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EU-ACP Economic Partnership Agreements - Empirical Evidence for Sub-Saharan Africa

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  • Vollmer, Sebastian
  • Martínez-Zarzoso, Inmaculada
  • Nowak-Lehmann D., Felicitas
  • Klann, Nils

Abstract

Since early 2008 interim trade agreements between the EU and six regions of ACP countries (respectively sub-groups within the region) are in force. These agreements could be stepping stones towards full Economic Partnership Agreements between the EU and all ACP countries. We estimate the welfare effects of the interim agreements for nine African countries: Botswana, Cameroon, Côte d'Ivoire, Ghana, Kenya, Mozambique, Namibia, Tanzania, and Uganda. Our analysis is based on highly disaggregated data for trade and tariffs (HS six digit level) and follows a simple analytical model by Milner et al. (2006) to quantify the welfare effects of trade liberalization. We extend the literature in two principal ways: First, we estimate elasticities of import demand for the nine African countries importing from the EU and Sub-Saharan Africa respectively. Second, we apply the actual tariff reduction rates recently negotiated between the EU and the African countries to estimate the agreement's welfare effects of trade liberalization for the African countries. Results indicate that Botswana, Cameroon, Mozambique, and Namibia will significantly profit from the interim agreements, while the trade effects for Côte d'Ivoire, Ghana, Kenya, Tanzania, and Uganda are close to zero. However, Tanzania and Uganda also have the potential to experience positive welfare effects, but predicted results of the liberalization based on the interim agreement's reduction rates fall short of the potential of a full liberalization. --

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Bibliographic Info

Paper provided by Verein für Socialpolitik, Research Committee Development Economics in its series Proceedings of the German Development Economics Conference, Frankfurt a.M. 2009 with number 39.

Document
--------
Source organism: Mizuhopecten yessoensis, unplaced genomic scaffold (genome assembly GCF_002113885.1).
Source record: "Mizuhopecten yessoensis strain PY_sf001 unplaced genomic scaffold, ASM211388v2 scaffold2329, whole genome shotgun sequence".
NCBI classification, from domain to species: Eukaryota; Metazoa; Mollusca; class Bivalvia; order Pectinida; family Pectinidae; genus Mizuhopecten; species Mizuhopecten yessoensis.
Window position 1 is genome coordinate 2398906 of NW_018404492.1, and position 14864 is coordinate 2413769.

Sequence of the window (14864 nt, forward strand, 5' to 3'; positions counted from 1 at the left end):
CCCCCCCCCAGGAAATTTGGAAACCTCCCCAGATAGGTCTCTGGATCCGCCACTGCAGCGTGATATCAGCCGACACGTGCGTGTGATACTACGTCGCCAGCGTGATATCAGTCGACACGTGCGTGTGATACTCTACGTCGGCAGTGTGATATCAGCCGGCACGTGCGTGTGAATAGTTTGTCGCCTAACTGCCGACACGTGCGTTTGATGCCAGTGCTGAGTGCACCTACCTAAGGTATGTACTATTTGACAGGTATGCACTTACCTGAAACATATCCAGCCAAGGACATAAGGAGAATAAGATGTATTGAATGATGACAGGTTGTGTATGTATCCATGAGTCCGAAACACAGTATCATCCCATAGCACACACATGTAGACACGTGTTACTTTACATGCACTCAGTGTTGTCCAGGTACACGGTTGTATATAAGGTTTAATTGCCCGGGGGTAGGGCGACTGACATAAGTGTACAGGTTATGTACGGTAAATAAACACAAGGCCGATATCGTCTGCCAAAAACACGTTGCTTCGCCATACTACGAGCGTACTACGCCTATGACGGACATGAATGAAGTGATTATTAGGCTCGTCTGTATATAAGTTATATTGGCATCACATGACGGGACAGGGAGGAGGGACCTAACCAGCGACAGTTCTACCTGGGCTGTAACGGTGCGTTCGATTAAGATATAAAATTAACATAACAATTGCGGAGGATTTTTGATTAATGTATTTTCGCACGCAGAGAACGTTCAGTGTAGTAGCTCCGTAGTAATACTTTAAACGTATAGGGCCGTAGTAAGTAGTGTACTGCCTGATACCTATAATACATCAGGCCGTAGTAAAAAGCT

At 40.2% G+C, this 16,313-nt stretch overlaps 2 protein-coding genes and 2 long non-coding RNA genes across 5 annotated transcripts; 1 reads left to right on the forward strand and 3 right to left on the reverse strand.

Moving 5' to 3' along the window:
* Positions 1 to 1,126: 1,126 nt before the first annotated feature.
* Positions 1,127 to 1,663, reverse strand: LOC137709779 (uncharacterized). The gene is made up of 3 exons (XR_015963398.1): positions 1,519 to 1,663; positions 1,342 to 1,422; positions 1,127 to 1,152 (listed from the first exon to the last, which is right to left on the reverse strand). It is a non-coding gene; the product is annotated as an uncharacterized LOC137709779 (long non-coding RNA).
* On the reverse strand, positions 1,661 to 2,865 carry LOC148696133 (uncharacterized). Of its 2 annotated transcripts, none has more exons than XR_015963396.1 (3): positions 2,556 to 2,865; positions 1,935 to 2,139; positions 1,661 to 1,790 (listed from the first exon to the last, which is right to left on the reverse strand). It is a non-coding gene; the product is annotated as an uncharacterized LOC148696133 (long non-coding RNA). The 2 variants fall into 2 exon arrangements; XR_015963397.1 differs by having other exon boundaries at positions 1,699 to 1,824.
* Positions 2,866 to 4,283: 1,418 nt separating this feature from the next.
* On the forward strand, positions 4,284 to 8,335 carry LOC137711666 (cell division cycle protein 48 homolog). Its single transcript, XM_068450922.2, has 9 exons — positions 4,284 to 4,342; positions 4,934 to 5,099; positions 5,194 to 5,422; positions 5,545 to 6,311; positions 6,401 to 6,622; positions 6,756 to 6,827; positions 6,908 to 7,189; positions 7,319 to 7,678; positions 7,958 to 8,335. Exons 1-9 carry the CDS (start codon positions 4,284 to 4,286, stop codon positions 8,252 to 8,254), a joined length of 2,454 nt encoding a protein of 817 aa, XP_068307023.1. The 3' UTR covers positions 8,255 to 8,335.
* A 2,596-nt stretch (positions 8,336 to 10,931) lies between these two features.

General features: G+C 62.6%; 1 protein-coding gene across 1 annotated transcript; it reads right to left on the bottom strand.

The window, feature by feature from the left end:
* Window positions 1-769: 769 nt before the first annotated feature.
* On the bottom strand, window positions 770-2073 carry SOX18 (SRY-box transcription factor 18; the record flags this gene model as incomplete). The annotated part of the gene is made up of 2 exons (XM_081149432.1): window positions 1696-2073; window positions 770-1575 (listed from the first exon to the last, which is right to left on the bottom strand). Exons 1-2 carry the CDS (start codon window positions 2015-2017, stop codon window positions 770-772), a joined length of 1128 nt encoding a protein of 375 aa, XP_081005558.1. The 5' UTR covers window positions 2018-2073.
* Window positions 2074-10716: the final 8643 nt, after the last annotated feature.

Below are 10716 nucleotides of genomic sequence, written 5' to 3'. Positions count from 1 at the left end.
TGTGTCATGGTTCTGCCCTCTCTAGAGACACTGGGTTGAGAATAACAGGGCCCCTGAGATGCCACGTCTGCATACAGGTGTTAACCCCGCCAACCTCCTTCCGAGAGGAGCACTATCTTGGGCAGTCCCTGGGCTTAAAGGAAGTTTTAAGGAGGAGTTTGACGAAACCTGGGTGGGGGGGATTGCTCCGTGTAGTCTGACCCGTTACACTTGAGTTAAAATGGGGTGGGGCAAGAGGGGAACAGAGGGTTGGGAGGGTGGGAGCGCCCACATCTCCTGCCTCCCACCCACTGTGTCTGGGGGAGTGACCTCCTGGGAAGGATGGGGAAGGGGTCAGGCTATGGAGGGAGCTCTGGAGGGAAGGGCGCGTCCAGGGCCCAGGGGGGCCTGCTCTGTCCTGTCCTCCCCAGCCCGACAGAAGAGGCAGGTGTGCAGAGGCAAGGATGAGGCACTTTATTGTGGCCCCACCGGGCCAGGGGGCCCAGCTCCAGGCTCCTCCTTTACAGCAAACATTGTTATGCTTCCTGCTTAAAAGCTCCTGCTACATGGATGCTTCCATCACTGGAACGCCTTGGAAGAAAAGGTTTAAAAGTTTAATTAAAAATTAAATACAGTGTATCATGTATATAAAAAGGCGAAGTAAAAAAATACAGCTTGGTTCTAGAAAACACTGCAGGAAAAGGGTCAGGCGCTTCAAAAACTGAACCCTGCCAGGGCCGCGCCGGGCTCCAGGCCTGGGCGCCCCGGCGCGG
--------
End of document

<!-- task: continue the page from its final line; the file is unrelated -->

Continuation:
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Date of creation: 2009
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Handle: RePEc:zbw:gdec09:39

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Keywords: Economic Partnership Agreements; Africa; trade liberalization; tariff reduction; welfare analysis; ACP countries;

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  1. Bruce A. Blonigen & Wesley W. Wilson, 1999. "Explaining Armington: What Determines Substitutability Between Home and Foreign Goods?," Canadian Journal of Economics, Canadian Economics Association, vol. 32(1), pages 1-21, February.
  2. Kee, Hiau Looi & Nicita, Alessandro & Olarreaga, Marcelo, 2004. "Import Demand Elasticities and Trade Distortions," CEPR Discussion Papers 4669, C.E.P.R. Discussion Papers.
  3. Hertel, Thomas & David Hummels & Maros Ivanic & Roman Keeney, 2003. "How Confident Can We Be in CGE-Based Assessments of Free Trade Agreements?," GTAP Working Papers 1324, Center for Global Trade Analysis, Department of Agricultural Economics, Purdue University.
  4. Matthias Busse & Harald Grossmann, 2007. "The trade and fiscal impact of EU/ACP economic partnership agreements on West African countries," Journal of Development Studies, Taylor & Francis Journals, vol. 43(5), pages 787-811.
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Cited by:
  1. Kilolo, Jean-Marc Malambwe, 2013. "Country size, trade liberalization and transfers," MPRA Paper 47996, University Library of Munich, Germany.

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